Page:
Finance Your Business Using Credit Cards

Funding for small and home based businesses usually come from family & friends loans or personal credit cards, according to a study by the Pioneer Institute.

For entrepreneurs that need to find funding for their business, borrowing against a credit card can be an appealing option. While credit cards are widely used, many entrepreneurs are unaware of the financial implications for these common financial instruments. As an entrepreneur, if you believe that using a credit card to fund your business is the best option for you, be sure to understand the terms of use of the credit card. Understanding the risks before you accept the credit card can save you a lot of financial pain in the future.

1. Personal Guarantee

Many entrepreneurs are reluctant to sign a personal guarantee for a business credit card because in reality, it is just a line of credit, and you are the de facto guarantor of the business debt. So if your business isn’t meeting its business plan and you fall behind on your credit card payments, your personal credit rating is at risk. You don’t even need to be the majority owner of a business to be on the hook for its debts. Banks and credit card issuers require that all business owners are responsible for the entire amount of the debt, even if they're not full owners of the business.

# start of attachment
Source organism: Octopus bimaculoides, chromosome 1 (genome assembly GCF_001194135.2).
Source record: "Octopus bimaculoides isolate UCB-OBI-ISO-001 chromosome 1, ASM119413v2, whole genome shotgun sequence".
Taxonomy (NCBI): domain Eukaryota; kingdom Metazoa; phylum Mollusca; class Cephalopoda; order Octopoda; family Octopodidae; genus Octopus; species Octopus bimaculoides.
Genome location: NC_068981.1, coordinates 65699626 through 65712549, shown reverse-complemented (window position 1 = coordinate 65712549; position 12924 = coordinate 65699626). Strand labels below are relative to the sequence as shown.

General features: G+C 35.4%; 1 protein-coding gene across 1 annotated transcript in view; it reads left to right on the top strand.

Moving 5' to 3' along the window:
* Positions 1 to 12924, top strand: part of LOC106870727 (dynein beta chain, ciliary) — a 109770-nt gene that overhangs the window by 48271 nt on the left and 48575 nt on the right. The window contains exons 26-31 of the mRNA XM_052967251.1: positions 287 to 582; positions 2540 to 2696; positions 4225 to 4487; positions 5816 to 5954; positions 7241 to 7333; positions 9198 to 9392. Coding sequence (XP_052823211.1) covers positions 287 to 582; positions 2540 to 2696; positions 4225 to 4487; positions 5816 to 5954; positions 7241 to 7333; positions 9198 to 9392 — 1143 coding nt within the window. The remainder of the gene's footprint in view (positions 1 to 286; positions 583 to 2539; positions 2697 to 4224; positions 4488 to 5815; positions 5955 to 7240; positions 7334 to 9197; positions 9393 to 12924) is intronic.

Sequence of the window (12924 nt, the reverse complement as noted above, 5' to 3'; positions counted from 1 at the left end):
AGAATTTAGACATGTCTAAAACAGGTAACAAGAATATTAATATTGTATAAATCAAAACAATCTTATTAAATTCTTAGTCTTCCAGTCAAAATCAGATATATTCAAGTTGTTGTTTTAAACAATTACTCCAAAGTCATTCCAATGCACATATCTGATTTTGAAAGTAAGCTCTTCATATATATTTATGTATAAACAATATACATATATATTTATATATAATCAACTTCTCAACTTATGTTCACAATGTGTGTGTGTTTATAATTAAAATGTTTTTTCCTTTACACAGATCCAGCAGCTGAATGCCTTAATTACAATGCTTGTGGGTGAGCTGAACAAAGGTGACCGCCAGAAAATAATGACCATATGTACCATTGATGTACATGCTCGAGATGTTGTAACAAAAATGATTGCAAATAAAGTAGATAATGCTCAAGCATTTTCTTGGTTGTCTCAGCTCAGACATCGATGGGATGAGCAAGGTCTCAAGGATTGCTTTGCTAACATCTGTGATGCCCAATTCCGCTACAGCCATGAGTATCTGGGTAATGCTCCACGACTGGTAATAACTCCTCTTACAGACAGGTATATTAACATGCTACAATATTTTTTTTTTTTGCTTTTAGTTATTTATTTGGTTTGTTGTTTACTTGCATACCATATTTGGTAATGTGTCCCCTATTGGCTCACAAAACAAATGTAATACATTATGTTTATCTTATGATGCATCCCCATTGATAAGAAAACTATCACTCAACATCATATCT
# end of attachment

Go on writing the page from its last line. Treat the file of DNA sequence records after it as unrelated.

2. Consequences of Credit Card Risk

What actually happens in the event of a business closure or default on debt secured personally by an entrepreneur? First, business assets will be liquidated to cover all debts in the order of priority. Each type of debt has a lien position, meaning in what order the debts have to be repaid. Once the business assets are dissolved, the assets of the entrepreneur or personal guarantor are liable to cover the debts. If the entrepreneur does not have enough personal assets to satisfy the business debts, they will be forced to consider alternative measures such as bankruptcy.

Read about how one entrepreneur financed his business with credit cards and barely survived to write about it.

3. Credit Card Interest Rates

In addition to credit cards posing challenges in regard to personal guarantees, they can also be very costly. Interest rates on credit cards are often substantially higher than other business loan types. When interest rates are high, entrepreneurs pay more than they realize for products and services required to run their business unless the balance is paid in full each month. These increases in costs ultimately drive down the business’s profit margins.

So, before you use credit cards to finance your business’s start up cash needs or to fund short term cash flow requirements, consider the implications of both personally guaranteeing a credit card loan as well as the true cost of its annual interest rates.

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